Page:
Guest poem submitted by M. Shamanth :
(Poem #1640) You know, my Friends, how Long since in my House
You know, my Friends, how long since in my House For a new Marriage I did make Carouse: Divorc'd old barren Reason from my Bed, And took the Daughter of the Vine to Spouse. For "IS" and "IS-NOT" though with Rule and Line, And "UP-AND-DOWN" without I could define, I yet in all I only cared to know, Was never deep in anything but--Wine. And lately, by the Tavern Door agape, Came stealing through the Dusk an Angel Shape Bearing a Vessel on his Shoulder; and He bid me taste of it; and 'twas--the Grape! The Grape that can with Logic absolute The Two-and-Seventy jarring Sects confute: The subtle Alchemist that in a Trice Life's leaden Metal into Gold transmute: The mighty Mahmúd, the victorious Lord, That all the misbelieving and black Horde Of Fears and Sorrows that infest the Soul Scatters and slays with his enchanted Sword. But leave the Wise to wrangle, and with me The Quarrel of the Universe let be: And, in some corner of the Hubbub coucht, Make Game of that which makes as much of Thee. For in and out, above, about, below, 'Tis nothing but a Magic Shadow-show, Play'd in a Box whose Candle is the Sun, Round which we Phantom Figures come and go. And if the Wine you drink, the Lip you press, End in the Nothing all Things end in--Yes-- Then fancy while Thou art, Thou art but what Thou shalt be--Nothing--Thou shalt not be less. While the Rose blows along the River Brink, With old Khayyám the Ruby Vintage drink: And when the Angel with his darker Draught Draws up to Thee--take that, and do not shrink. 'Tis all a Chequer-board of Nights and Days Where Destiny with Men for Pieces plays: Hither and thither moves, and mates, and slays, And one by one back in the Closet lays. The Ball no Question makes of Ayes and Noes, But Right or Left as strikes the Player goes; And He that toss'd Thee down into the Field, He knows about it all--HE knows--HE knows! The Moving Finger writes; and, having writ, Moves on: nor all thy Piety nor Wit Shall lure it back to cancel half a Line, Nor all thy Tears wash out a Word of it. And that inverted Bowl we call The Sky, Whereunder crawling coop't we live and die, Lift not thy hands to It for help--for It Rolls impotently on as Thou or I. With Earth's first Clay They did the Last Man's knead, And then of the Last Harvest sow'd the Seed: Yea, the first Morning of Creation wrote What the Last Dawn of Reckoning shall read.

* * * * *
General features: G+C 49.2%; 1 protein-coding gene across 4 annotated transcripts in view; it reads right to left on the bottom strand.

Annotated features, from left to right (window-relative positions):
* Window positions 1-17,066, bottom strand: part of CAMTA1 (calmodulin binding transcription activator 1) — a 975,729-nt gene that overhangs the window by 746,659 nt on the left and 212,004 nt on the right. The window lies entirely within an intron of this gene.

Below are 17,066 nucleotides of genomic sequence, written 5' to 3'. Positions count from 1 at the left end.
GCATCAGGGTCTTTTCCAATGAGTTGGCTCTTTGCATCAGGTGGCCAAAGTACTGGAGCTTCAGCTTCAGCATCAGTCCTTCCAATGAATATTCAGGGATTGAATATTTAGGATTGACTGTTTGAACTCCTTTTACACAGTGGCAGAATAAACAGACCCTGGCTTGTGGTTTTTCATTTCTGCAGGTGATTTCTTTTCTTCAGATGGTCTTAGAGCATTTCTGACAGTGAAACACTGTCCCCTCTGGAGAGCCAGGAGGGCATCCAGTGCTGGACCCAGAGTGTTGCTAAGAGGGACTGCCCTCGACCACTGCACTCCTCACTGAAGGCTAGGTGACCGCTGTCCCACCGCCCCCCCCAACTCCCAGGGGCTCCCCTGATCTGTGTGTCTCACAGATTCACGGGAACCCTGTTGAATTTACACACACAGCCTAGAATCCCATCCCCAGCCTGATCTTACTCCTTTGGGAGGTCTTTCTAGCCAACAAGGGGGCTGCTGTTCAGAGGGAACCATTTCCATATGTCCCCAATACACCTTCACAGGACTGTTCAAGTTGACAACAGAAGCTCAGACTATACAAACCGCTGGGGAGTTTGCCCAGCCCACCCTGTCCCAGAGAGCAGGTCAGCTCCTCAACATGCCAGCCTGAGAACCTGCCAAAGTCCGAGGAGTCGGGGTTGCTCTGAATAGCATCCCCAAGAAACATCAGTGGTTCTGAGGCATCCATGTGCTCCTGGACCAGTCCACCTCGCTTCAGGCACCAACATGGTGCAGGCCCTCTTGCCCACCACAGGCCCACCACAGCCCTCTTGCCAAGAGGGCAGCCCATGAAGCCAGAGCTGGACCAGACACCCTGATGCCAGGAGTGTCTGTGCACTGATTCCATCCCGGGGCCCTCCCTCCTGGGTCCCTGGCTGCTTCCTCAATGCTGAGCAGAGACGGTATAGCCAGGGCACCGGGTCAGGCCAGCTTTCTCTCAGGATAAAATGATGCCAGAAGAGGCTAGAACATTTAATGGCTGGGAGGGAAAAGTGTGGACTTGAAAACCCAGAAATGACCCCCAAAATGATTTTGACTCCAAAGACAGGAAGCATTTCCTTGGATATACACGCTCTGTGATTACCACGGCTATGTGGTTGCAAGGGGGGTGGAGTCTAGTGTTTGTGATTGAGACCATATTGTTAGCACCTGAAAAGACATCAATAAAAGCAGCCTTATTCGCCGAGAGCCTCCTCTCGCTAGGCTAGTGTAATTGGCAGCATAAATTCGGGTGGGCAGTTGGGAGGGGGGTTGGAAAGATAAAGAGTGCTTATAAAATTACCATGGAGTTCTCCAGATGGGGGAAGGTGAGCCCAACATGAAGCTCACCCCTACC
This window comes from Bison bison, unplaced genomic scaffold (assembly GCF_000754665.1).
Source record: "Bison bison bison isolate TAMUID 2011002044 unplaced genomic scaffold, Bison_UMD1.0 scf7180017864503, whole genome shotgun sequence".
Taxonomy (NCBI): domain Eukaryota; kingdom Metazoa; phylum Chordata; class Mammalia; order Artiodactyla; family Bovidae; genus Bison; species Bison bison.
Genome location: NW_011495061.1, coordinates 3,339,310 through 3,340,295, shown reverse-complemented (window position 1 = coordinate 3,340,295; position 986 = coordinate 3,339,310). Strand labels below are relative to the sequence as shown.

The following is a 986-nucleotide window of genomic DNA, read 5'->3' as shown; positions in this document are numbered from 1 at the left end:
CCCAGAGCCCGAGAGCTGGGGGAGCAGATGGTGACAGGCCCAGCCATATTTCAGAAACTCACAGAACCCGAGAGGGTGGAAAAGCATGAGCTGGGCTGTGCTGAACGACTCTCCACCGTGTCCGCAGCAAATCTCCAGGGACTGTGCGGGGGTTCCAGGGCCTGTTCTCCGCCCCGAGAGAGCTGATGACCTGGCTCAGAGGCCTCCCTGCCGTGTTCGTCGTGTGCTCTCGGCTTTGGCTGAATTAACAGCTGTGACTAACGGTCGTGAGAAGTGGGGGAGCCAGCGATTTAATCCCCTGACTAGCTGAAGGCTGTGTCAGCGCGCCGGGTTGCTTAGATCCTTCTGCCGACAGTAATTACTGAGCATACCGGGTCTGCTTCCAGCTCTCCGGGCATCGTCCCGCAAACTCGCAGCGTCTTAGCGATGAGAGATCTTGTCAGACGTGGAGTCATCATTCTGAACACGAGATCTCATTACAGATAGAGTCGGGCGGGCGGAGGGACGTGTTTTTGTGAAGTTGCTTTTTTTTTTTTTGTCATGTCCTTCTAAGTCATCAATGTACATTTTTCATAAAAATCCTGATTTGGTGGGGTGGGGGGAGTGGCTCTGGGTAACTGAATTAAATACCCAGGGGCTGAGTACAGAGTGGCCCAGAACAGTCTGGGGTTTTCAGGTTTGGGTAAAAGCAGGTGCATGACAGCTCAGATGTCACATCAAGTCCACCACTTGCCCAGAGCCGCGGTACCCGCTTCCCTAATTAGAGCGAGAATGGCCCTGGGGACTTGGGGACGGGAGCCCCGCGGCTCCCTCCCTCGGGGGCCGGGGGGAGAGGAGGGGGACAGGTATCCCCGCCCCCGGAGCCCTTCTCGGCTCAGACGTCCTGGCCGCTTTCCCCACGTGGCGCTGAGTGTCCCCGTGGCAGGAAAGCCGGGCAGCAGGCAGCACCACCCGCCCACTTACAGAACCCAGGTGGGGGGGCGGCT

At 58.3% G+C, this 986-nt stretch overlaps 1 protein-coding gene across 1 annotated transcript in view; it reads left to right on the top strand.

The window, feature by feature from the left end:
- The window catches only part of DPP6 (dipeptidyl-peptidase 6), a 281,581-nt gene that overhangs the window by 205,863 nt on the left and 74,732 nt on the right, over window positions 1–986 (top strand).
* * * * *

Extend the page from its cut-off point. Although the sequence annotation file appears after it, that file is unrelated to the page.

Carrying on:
Fitzgerald's rendition of the Rubaiyat of Omar Khayyam is a wonderful piece of hedonist literature. Sometimes depressing with its allusions to fatalism, sometimes a glimmering beacon of hope with its evocation of hope and possibility, but always wonderfully beautiful, carried upon the stilts of idioms and proverbs that give a brilliant clarity, this is a piece of verse that invigorates, makes you sit up every time you look at it, makes you murmur a silent thanks for everything beautiful in life and hope that you don't get carried by cares and worries that infest life. It gives you the belief that perhaps you can walk away from it all, follow yourself, seek pleasures that you've always longed for. Shamanth. [Minstrels Links] The Rubaiyat of Omar Khayyam: Poem #162, Awake! for Morning in the Bowl of Night Poem #342, Oh, come with old Khayyam, and leave the Wise Poem #545, The Moving Finger Writes; and, Having Writ Poem #654, Think, in this Batter'd Caravanserai Poem #750, Here with a Loaf of Bread beneath the Bough Poem #1354, Ah, Love!, Could Thou and I with Fate Conspire